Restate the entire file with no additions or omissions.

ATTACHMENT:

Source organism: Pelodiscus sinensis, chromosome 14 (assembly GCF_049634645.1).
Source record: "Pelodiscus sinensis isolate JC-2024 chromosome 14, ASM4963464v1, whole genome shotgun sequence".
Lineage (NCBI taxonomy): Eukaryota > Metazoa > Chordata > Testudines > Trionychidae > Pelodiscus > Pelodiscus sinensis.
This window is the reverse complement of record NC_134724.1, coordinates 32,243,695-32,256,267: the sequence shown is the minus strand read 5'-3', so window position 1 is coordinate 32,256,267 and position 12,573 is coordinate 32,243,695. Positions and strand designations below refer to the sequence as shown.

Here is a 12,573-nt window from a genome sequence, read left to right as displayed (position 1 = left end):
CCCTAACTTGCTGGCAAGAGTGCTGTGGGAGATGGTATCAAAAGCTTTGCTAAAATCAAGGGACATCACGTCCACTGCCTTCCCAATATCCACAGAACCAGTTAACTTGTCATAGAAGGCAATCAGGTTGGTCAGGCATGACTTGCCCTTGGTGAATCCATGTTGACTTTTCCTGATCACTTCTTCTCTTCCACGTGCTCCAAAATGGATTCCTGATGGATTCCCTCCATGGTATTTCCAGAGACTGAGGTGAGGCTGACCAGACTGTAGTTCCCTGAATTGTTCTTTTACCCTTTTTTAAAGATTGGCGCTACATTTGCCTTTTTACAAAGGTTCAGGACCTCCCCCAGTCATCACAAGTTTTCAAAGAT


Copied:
Source organism: Pelodiscus sinensis, chromosome 14 (assembly GCF_049634645.1).
Source record: "Pelodiscus sinensis isolate JC-2024 chromosome 14, ASM4963464v1, whole genome shotgun sequence".
Lineage (NCBI taxonomy): Eukaryota > Metazoa > Chordata > Testudines > Trionychidae > Pelodiscus > Pelodiscus sinensis.
This window is the reverse complement of record NC_134724.1, coordinates 32,243,695-32,256,267: the sequence shown is the minus strand read 5'-3', so window position 1 is coordinate 32,256,267 and position 12,573 is coordinate 32,243,695. Positions and strand designations below refer to the sequence as shown.

Here is a 12,573-nt window from a genome sequence, read left to right as displayed (position 1 = left end):
CCCTAACTTGCTGGCAAGAGTGCTGTGGGAGATGGTATCAAAAGCTTTGCTAAAATCAAGGGACATCACGTCCACTGCCTTCCCAATATCCACAGAACCAGTTAACTTGTCATAGAAGGCAATCAGGTTGGTCAGGCATGACTTGCCCTTGGTGAATCCATGTTGACTTTTCCTGATCACTTCTTCTCTTCCACGTGCTCCAAAATGGATTCCTGATGGATTCCCTCCATGGTATTTCCAGAGACTGAGGTGAGGCTGACCAGACTGTAGTTCCCTGAATTGTTCTTTTACCCTTTTTTAAAGATTGGCGCTACATTTGCCTTTTTACAAAGGTTCAGGACCTCCCCCAGTCATCACAAGTTTTCAAAGAT